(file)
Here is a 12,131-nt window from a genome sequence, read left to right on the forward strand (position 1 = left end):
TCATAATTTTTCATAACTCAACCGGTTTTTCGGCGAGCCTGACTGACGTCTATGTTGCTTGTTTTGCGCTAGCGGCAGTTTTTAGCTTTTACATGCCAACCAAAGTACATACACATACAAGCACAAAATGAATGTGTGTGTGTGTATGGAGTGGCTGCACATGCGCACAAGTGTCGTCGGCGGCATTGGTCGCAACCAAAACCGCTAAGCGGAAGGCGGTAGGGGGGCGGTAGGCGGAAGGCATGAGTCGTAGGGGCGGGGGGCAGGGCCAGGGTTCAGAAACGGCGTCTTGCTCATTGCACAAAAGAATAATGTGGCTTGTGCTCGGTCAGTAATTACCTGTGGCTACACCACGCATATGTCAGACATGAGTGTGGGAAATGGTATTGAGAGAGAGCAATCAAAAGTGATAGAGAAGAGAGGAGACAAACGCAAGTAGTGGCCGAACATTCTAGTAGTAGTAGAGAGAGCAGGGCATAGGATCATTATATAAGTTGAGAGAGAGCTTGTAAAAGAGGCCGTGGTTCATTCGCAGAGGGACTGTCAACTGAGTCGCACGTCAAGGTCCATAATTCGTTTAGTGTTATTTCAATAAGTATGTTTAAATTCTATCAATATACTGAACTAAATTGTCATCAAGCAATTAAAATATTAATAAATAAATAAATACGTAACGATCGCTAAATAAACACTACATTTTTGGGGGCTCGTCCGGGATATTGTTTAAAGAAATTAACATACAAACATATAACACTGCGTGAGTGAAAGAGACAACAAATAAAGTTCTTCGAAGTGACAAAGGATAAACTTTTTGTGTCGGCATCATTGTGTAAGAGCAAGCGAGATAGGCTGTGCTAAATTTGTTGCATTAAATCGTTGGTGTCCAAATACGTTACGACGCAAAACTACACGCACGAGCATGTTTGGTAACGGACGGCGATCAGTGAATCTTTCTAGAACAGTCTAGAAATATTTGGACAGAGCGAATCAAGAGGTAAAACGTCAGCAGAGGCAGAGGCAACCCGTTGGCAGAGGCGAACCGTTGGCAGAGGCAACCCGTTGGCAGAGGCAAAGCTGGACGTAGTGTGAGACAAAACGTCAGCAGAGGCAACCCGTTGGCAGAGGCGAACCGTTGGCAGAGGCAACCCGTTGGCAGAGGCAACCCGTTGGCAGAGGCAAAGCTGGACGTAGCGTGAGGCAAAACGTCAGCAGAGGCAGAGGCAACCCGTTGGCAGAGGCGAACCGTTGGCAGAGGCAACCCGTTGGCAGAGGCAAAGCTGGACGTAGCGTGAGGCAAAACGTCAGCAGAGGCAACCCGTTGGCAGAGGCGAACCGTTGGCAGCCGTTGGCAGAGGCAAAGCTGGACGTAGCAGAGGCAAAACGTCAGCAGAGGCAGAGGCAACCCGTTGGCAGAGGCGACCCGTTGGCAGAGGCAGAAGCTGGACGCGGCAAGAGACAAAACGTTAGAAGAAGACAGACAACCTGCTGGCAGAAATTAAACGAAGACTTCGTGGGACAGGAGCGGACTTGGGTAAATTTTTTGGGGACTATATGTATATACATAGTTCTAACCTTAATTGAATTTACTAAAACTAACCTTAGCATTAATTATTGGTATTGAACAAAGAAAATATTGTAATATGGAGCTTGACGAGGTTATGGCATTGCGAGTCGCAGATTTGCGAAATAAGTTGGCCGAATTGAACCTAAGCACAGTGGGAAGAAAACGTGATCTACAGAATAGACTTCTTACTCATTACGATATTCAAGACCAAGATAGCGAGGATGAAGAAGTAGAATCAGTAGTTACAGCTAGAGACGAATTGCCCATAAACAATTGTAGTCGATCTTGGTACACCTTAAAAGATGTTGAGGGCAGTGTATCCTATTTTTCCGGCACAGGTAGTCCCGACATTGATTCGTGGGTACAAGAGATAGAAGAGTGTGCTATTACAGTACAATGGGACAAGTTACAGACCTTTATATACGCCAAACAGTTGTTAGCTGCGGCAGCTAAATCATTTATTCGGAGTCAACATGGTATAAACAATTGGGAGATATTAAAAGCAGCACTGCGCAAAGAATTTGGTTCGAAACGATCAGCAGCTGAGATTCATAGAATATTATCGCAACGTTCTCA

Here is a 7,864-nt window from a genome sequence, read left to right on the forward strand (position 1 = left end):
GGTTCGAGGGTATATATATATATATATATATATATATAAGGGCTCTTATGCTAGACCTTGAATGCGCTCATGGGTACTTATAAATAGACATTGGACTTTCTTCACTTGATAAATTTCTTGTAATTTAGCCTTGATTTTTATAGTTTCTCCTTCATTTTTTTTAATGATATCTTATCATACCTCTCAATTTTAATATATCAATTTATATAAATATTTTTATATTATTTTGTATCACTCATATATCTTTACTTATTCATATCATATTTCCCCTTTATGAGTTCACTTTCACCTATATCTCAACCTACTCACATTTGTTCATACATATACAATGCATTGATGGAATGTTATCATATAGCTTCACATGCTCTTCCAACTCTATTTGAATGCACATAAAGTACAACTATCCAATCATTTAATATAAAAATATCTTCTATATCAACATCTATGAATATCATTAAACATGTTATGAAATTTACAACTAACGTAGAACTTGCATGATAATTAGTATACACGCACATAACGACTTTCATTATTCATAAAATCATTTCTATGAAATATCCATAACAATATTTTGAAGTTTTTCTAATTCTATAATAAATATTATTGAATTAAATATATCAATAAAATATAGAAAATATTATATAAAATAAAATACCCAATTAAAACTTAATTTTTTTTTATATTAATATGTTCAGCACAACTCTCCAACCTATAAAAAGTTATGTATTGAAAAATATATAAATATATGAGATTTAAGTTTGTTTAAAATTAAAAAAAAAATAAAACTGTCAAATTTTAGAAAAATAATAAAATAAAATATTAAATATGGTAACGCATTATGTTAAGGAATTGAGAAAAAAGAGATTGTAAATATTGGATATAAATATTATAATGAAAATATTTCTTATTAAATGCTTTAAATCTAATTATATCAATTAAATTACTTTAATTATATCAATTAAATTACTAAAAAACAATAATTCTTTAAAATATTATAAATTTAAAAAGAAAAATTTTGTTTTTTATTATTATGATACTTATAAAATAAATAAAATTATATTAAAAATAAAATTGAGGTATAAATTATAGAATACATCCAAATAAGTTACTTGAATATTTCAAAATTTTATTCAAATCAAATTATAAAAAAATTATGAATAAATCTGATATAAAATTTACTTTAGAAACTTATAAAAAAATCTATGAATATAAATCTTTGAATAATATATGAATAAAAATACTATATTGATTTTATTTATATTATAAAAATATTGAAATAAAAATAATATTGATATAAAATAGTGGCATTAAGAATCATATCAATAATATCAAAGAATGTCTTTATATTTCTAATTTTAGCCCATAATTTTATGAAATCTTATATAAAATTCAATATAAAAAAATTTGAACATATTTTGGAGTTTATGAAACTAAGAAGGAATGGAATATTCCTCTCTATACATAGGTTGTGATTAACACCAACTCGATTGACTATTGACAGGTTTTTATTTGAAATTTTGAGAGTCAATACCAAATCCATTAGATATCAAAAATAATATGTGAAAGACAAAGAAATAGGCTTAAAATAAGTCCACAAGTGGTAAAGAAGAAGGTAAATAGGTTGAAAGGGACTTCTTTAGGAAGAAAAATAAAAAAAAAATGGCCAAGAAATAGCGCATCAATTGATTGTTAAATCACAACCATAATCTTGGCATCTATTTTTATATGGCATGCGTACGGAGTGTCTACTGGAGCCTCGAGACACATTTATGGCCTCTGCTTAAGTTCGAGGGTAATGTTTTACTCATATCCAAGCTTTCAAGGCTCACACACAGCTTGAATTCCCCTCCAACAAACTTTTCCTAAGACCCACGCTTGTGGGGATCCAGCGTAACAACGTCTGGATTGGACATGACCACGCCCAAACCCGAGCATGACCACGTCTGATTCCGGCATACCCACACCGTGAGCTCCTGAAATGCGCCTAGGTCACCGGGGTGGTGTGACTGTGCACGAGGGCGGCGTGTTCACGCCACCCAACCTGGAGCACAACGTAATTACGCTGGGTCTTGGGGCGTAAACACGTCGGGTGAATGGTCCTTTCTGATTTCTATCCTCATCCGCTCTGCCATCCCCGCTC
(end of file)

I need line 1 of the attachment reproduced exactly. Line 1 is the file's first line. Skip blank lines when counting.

Here is a 12,131-nt window from a genome sequence, read left to right on the forward strand (position 1 = left end):